The decision between generic bridging and native bridging is done by comparing the two channels when it is time to bridge them. If both channels indicate that they support the same native bridging method, then that will be used. Otherwise, the generic bridging method will be used. To determine whether or not two channels support the same native bridging method, a simple C function pointer comparison is used. It's certainly not the most elegant method, but we have not yet hit any cases where this was not sufficient for our needs. Providing a native bridge function for a channel is discussed in more detail in Section 1.2. Figure 1.3 illustrates an example of a native bridge.

[Example of a Native Bridge]

Figure 1.3: Example of a Native Bridge

1.1.3. Frames

Communication within the Asterisk code during a call is done by using frames, which are instances of the ast_frame data structure. Frames can either be media frames or signalling frames. During a basic phone call, a stream of media frames containing audio would be passing through the system. Signalling frames are used to send messages about call signalling events, such as a digit being pressed, a call being put on hold, or a call being hung up.

The list of available frame types is statically defined. Frames are marked with a numerically encoded type and subtype. A full list can be found in the source code in include/asterisk/frame.h; some examples are:

1.2. Asterisk Component Abstractions

Asterisk is a highly modularized application. There is a core application that is built from the source in the main/ directory of the source tree. However, it is not very useful by itself. The core application acts primarily as a module registry. It also has code that knows how to connect all of the abstract interfaces together to make phone calls work. The concrete implementations of these interfaces are registered by loadable modules at runtime.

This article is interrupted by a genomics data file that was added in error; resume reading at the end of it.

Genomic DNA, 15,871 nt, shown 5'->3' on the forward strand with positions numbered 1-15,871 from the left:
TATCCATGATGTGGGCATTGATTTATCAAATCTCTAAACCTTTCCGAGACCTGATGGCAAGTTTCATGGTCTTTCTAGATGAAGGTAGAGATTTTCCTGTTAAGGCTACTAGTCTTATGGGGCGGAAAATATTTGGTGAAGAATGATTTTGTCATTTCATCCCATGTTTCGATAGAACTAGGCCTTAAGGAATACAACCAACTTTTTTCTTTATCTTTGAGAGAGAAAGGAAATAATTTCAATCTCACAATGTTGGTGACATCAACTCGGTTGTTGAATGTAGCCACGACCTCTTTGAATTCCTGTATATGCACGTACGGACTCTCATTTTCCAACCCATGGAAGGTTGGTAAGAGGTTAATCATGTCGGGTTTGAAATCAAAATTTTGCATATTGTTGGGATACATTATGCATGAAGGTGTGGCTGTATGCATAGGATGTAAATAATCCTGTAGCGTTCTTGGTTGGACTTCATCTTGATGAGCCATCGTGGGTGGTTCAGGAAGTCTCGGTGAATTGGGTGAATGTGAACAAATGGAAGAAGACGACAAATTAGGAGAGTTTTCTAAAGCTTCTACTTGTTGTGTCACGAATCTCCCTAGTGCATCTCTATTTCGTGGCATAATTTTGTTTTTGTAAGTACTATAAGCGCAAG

By default, all modules found in a predefined Asterisk modules directory on the filesystem will be loaded when the main application is started. This approach was chosen for its simplicity. However, there is a configuration file that can be updated to specify exactly which modules to load and in what order to load them. This makes the configuration a bit more complex, but provides the ability to specify that modules that are not needed should not be loaded. The primary benefit is reducing the memory footprint of the application. However, there are some security benefits, as well. It is best not to load a module that accepts connections over a network if it is not actually needed.

When the module loads, it registers all of its implementations of component abstractions with the Asterisk core application. There are many types of interfaces that modules can implement and register with the Asterisk core. A module is allowed to register as many of these different interfaces as it would like. Generally, related functionality is grouped into a single module.

1.2.1. Channel Drivers

The Asterisk channel driver interface is the most complex and most important interface available. The Asterisk channel API provides the telephony protocol abstraction which allows all other Asterisk features to work independently of the telephony protocol in use. This component is responsible for translating between the Asterisk channel abstraction and the details of the telephony technology that it implements.

The definition of the Asterisk channel driver interface is called the ast_channel_tech interface. It defines a set of methods that must be implemented by a channel driver. The first method that a channel driver must implement is an ast_channel factory method, which is the requester method in ast_channel_tech. When an Asterisk channel is created, either for an incoming or outgoing phone call, the implementation of ast_channel_tech associated with the type of channel needed is responsible for instantiation and initialization of the ast_channel for that call.

Once an ast_channel has been created, it has a reference to the ast_channel_tech that created it. There are many other operations that must be handled in a technology-specific way. When those operations must be performed on an ast_channel, the handling of the operation is deferred to the appropriate method from ast_channel_tech. Figure 1.2 shows two channels in Asterisk. Figure 1.4 expands on this to show two bridged channels and how the channel technology implementations fit into the picture.

[Channel Technology and Abstract Channel Layers]

Figure 1.4: Channel Technology and Abstract Channel Layers

The most important methods in ast_channel_tech are: